Women office workers talk harassment

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News research conducted by a London-based employment law firm asked people to recount the most offensive things they had ever had said to them at work

 

Research found that jibes about people’s age, appearance, nationality, and even eating habits, were rife, as were sexist comments made to women.

 

Law firm Thomas Mansfield has published the most provocative admissions and The Daily Mail’s FEMAIL correspondent Annabel Fenwick Elliott did her own digging to uncover some further examples of workplace harassment.

 

  • One subject revealed they once heard a male colleague mention: ‘In many respects, women are people too.’ 
  • Another, upon announcing her pregnancy, was told by her boss: ‘That’s the risk you take when you employ women.’ The subject added: ‘It was said in a jokey way but I was already worried about how my job might be affected.’
  • Another once overheard: ‘If she’s pregnant she doesn’t want a career.’
  • One woman, Helen, who was being interviewed for the role of human resources manager at a major supermarket was even asked whether she had a boyfriend and whether she wanted children in the future.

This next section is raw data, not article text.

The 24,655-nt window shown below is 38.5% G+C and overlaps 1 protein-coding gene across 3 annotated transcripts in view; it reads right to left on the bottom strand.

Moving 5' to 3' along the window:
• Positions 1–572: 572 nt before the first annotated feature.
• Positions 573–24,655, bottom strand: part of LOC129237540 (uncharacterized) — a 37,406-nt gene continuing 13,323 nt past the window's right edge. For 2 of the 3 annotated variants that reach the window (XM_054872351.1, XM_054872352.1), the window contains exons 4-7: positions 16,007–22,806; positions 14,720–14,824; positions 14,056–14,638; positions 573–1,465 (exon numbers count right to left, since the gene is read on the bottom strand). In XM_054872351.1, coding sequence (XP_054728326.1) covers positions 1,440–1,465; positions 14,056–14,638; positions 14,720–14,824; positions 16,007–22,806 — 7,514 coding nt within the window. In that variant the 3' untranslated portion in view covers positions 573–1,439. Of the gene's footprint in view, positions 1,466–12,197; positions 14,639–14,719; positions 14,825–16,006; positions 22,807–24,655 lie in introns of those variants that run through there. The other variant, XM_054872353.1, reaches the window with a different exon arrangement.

• Another, who was temping at what she describes as a ‘very male-dominated office in the City’, says she was referred to by the CEO as ‘legs’.The worker recalls: ‘He once called out at me, “Legs, come into my office and walk up and down”.’

Plenty of subjects revealed they had been teased or patronised about their age and their accent:

  • One office worker was once told: ‘You can’t contribute, you’re only 20. Another told: ‘Once someone asked me whether I was old enough to be doing my job. I was 30.’ 
  • One was told to tone down her ‘yorkie accent’. She is from Lincolnshire.
  • Another woman, who actually is from Yorkshire, was told by her Irish boss: ‘You’ll be a better salesperson if you change your accent.’

 

Meredith Hurst, partner at Thomas Mansfield remarks: ‘Offence of any kind in the workplace can create a toxic and unpleasant environment, affecting staff morale and productivity. In our experience, complaints of bullying appear to be on the increase. Employers who fail actively to deal with the perpetrators of bullying and the underlying causes of conflict, will undoubtedly experience high staff turnover. Ultimately harmonious staff relationships are reflected in a company’s bottom line and the value of tolerance should not be underestimated.’

 

Read the full article here: http://goo.gl/fE9Rl1

 

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    AUTHOR

    Amelia Walker

    Editor – PA Life

    All stories by: Amelia Walker